all songs Marisa Anderson -guitar
Anderson...steadily plucks an electric, her patient melodies curling from thick strings with full body. But it’s her sense of time—contracting, expanding, quickening, slowing—that feels revelatory here, as if she exists at a flexible nexus of the past, present, and future. When she massages together the standards "The House Carpenter" and "See That My Grave Is Kept Clean" into a song that feels like her own, you realize maybe she does. - Pitchfork/The OutDoor
Anderson plays mostly electric, drawing from gospel, folk and blues sources to create an absorbing, thrilling atmosphere. - Aquarium Drunkard
Her playing is fluid and meandering, notes dropping out of her guitar like melted silver. It's all shiny and glistening with a warm fuzz from her guitar amp. Her deep knowledge about America's musical history allow her to reinterpret and rearrange known tunes to something completely new, unheard and still familiar. - Dying For Bad Music
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Tashi Dorji/Marisa Anderson - Split
Asheville based guitarist Tashi Dorji seemed to come out of nowhere with his vinyl debut on Ben Chasny’s own Hermit Hut imprint, which brought him quite some attention. But Dorji releases date back to 2009 with Solo Improvisations as his actual debut. Together with Shane Parish, another Asheville, NC guitarist, he is, at least to me, the avantgarde of contemporary solo guitar music.
I mean the sound is nothing entirely new, it's just that I rarely choose to listen to music in the genre of jazz. And jazz seems to be a big influence in Dorji's and Parish's work. A similar challenging style of experimental solo guitar can be heard on Achim Reichel's 1973 release Wichlinghauser Blues. There seems to be more musical references to musical styles unfamilar to me - so I have to admit it's hard for me to say anything about the quality of Dorji's playing in context to similar music or approaches.
First of all, it lacks any clear melody. It's harsh, but not as brutal as a musician like Bill Orcutt. In one moment the sounds are frail and slowed down, but in the next second you expect the sound of a ripping string due to a complete change in timing and dynamics. He's precise in his playing and still I don't know which rules he follows: Is he able to reproduce whole songs or does he leave them open to improvise over a certain tuning or pattern? I can't tell.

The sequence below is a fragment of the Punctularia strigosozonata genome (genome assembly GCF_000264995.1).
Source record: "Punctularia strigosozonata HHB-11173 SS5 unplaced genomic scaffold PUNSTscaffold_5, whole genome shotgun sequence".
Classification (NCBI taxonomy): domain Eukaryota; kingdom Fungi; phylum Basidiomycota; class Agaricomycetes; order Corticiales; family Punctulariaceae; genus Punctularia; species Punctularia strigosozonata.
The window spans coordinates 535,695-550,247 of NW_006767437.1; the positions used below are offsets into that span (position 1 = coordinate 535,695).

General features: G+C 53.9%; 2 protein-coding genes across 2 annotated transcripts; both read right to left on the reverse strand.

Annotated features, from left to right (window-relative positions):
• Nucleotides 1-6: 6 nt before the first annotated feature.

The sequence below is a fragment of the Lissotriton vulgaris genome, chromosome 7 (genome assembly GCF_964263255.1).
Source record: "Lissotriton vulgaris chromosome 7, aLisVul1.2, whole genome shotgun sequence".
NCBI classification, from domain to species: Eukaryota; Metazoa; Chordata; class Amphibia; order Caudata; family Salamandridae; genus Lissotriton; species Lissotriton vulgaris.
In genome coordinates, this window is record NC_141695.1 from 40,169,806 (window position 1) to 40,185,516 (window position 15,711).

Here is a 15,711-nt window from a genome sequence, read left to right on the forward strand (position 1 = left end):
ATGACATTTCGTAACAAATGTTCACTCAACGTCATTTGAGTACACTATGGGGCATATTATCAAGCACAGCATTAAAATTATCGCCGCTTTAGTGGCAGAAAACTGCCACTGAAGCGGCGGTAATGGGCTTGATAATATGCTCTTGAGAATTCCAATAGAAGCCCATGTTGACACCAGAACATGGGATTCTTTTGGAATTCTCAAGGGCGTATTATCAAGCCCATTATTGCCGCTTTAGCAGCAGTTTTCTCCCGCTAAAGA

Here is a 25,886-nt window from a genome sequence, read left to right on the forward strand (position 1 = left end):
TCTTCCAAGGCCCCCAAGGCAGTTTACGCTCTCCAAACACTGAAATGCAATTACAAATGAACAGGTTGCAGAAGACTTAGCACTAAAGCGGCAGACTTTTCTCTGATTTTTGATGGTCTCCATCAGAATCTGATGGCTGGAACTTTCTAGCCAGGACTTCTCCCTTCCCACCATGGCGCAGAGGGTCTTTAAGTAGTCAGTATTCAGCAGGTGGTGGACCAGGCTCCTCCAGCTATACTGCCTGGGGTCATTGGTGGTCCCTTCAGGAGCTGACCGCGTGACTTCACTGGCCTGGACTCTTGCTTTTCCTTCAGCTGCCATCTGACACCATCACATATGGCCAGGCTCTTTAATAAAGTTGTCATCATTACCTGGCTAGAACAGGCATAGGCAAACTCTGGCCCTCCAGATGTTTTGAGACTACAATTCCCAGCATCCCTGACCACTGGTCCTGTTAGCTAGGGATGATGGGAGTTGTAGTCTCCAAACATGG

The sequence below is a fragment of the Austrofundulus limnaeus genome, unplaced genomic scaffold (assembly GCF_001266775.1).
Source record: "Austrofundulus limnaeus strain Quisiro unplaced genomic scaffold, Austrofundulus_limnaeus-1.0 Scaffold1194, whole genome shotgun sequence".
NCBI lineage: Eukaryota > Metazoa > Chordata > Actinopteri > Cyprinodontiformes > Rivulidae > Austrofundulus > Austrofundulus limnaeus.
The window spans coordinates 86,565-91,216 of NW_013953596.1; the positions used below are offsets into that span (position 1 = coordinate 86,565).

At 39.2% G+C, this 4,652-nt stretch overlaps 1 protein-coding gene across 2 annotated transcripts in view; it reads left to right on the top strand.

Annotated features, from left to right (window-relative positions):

Like Jandek records, Dorji's music is a mystery to me. But every now and then I like to dwell in that sparse and bleak sonic room built by musicians like Jandek, Dorji or Orcutt.
According to Footfall Records, the new label started by Wooden Wand's Leah and James Toth, they were planning to debut Dorji on vinyl for quite some time, but Hermit Hut and Bathetic Records were a bit quicker. Therefore, Footfalls Records are debuting Tashi Dorji's work together with Marisa Anderson, another excellent player from the electric spectrum of solo guitar.
Anderson's roots in blues and country music guarantee all the melodies you might miss on Dorji's side of the lp. Her playing is fluid and meandering, notes dropping out of her guitar like melted silver. It's all shiny and glistening with a warm fuzz from her guitar amp. Her deep knowledge about America's musical history allow her to reinterpret and rearrange known tunes to something completely new, unheard and still familiar.
Unfortunately there are no links (yet) of Maria's new work on Footfalls, but I recommend you head over to her NPR Tiny Desk appearance and you will know what to expect from her side of this release.
Tashi Dorji/Marias Anderson split lp will be released on Footfalls Records on November 11th. Preorder you copy on Footfalls Records' website and go like their facebook page, follow them on twitter and all that jazz.
Edit: player from Marisa's bandcamp